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Ygal Rotenstreich, Michael Belkin, Gili Ferman-Atar, Aviv Shaish, Dror Harats; Retinitis Pigmentosa: 9-cis Beta Carotene Improves Visual Functions In Some Patients. Invest. Ophthalmol. Vis. Sci. 2011;52(14):4974.
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High oral doses of 9-cis beta carotene were shown to improve retinal functions as measured by electroretinography (ERG) and perimetry in patients with congenital stationary night blindness and in rodent models of retinitis pigmentosa (RP). The purpose of this study was to determine whether this therapy is efficacious for RP
In a double-masked, placebo-control, cross-over trial, patients with RP (not genetically diagnosed) were given daily 4 commercially available 15mg capsules containing powder containing 7.5 mg 9-cis beta carotene for 90 days. This was followed by a washout and a cross-over period, each of 90 days. Before and after each period, the patients were tested for best corrected visual acuity and underwent ERG using the ISCEV compliant protocol and Goldmann perimetry. Maximal scotopic b-wave ERG responses were used as the primary end point. Z-test was used to evaluate the average differences between treatment and from baseline.
Twenty nine patients completed the study, the visual functions of 34.5% of them showed marked improvement. The dark adapted b-wave improved significantly by an average of 56% in average (p=0.002) and the light adapted b-wave by 21% (p=0.01).The visual field showed significant improvement after treatment as compare to baseline (p=0.01) but not to placebo treatment which caused some improvement, probably due to the subjective nature of perimetry.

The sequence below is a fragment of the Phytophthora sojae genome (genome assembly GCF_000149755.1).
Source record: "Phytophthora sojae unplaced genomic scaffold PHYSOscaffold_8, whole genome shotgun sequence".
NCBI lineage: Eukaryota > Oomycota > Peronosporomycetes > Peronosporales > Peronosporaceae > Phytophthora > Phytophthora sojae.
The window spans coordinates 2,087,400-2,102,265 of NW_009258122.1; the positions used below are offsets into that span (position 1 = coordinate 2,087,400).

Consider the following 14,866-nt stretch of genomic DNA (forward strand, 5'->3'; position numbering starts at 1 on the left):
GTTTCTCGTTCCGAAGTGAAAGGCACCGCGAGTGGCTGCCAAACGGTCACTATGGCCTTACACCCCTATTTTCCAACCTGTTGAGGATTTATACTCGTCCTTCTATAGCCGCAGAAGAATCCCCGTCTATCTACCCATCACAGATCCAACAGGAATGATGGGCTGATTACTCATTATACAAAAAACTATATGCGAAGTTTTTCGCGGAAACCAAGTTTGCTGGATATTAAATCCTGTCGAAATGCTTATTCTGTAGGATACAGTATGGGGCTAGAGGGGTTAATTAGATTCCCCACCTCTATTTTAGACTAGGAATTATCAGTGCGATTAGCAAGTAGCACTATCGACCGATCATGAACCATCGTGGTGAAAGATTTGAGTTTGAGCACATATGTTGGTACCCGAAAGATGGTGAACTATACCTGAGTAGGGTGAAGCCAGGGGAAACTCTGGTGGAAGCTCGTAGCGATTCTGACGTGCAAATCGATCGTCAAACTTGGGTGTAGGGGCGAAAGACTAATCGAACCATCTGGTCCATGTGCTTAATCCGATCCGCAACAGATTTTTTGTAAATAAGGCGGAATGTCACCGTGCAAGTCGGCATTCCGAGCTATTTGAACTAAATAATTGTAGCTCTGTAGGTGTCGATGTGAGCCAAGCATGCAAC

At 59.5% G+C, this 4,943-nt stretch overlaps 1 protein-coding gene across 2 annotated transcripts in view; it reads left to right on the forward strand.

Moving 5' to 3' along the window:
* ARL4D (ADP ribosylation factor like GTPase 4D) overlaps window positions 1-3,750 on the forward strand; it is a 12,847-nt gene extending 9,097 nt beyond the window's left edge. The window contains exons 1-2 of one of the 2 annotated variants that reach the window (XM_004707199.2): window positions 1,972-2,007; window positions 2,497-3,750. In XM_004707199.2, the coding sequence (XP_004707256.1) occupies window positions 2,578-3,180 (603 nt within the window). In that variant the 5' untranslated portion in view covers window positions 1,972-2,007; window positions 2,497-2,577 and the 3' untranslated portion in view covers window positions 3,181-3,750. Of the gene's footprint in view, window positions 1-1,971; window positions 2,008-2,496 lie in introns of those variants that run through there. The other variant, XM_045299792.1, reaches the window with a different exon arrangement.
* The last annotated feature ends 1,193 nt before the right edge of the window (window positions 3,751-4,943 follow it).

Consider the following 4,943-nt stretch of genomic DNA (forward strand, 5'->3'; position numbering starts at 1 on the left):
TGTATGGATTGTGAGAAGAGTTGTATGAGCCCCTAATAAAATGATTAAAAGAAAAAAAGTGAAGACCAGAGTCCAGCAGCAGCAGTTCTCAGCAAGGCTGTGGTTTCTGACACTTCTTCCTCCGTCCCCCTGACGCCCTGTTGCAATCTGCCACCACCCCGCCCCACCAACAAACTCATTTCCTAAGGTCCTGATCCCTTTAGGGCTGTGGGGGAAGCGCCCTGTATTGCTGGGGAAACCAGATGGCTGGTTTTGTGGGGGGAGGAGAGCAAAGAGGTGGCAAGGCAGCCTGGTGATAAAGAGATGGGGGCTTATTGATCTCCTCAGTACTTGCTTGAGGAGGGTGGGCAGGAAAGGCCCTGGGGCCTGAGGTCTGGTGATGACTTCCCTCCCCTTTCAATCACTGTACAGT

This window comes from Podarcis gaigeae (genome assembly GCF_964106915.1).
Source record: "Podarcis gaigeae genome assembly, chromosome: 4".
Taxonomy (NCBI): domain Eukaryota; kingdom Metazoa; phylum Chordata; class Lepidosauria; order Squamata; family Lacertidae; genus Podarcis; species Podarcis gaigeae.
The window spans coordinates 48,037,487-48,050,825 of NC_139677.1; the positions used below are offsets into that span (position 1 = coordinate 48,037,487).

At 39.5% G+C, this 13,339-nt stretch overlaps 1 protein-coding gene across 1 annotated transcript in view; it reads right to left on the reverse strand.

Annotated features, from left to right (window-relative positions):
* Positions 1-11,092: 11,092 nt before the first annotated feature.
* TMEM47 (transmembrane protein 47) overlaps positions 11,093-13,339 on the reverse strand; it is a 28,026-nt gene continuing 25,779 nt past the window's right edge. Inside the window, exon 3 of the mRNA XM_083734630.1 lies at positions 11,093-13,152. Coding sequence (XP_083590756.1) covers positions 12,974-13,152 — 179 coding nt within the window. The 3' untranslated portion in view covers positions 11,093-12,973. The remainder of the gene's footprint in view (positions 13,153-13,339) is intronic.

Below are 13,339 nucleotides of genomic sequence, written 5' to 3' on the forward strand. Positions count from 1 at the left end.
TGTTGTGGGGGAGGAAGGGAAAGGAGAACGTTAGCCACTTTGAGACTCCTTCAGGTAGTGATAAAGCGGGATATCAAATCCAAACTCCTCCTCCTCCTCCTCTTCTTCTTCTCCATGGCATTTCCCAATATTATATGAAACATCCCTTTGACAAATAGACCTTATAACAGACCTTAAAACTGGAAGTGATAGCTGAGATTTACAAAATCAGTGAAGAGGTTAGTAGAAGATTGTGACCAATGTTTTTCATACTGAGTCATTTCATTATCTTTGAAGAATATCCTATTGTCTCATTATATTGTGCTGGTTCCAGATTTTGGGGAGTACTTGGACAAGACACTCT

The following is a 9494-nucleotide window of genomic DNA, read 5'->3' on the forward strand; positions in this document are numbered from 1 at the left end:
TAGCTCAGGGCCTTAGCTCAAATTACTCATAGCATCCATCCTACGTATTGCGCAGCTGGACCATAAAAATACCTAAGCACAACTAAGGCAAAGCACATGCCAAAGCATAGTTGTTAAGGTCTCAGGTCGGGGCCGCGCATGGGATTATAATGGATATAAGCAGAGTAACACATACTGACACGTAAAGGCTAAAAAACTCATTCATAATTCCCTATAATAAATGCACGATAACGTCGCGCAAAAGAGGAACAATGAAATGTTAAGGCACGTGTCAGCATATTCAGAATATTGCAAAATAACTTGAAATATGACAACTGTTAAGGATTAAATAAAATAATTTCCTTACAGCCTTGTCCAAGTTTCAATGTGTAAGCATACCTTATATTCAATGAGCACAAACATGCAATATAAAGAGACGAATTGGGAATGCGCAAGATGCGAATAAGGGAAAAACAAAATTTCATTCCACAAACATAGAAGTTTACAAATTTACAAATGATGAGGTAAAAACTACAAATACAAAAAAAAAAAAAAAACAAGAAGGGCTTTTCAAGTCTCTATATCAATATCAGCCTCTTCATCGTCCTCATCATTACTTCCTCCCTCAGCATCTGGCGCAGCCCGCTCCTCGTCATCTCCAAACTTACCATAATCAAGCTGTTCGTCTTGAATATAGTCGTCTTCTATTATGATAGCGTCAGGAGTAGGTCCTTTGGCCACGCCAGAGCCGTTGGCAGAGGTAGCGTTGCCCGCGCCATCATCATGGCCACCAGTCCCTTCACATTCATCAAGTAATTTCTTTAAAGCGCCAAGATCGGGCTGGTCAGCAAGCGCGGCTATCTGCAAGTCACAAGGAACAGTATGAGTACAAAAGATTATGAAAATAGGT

The ERG response and visual field of over a third of the RP patients improved significantly by the 9-cis beta carotene treatment compare to placebo. This treatment is probably beneficial only to patients with relevant to pathogenetic mechanisms. The results presented here have to be evaluated in patients with genetically selected forms of retinitis pigmentosa and the optimal dose has yet to be determined.
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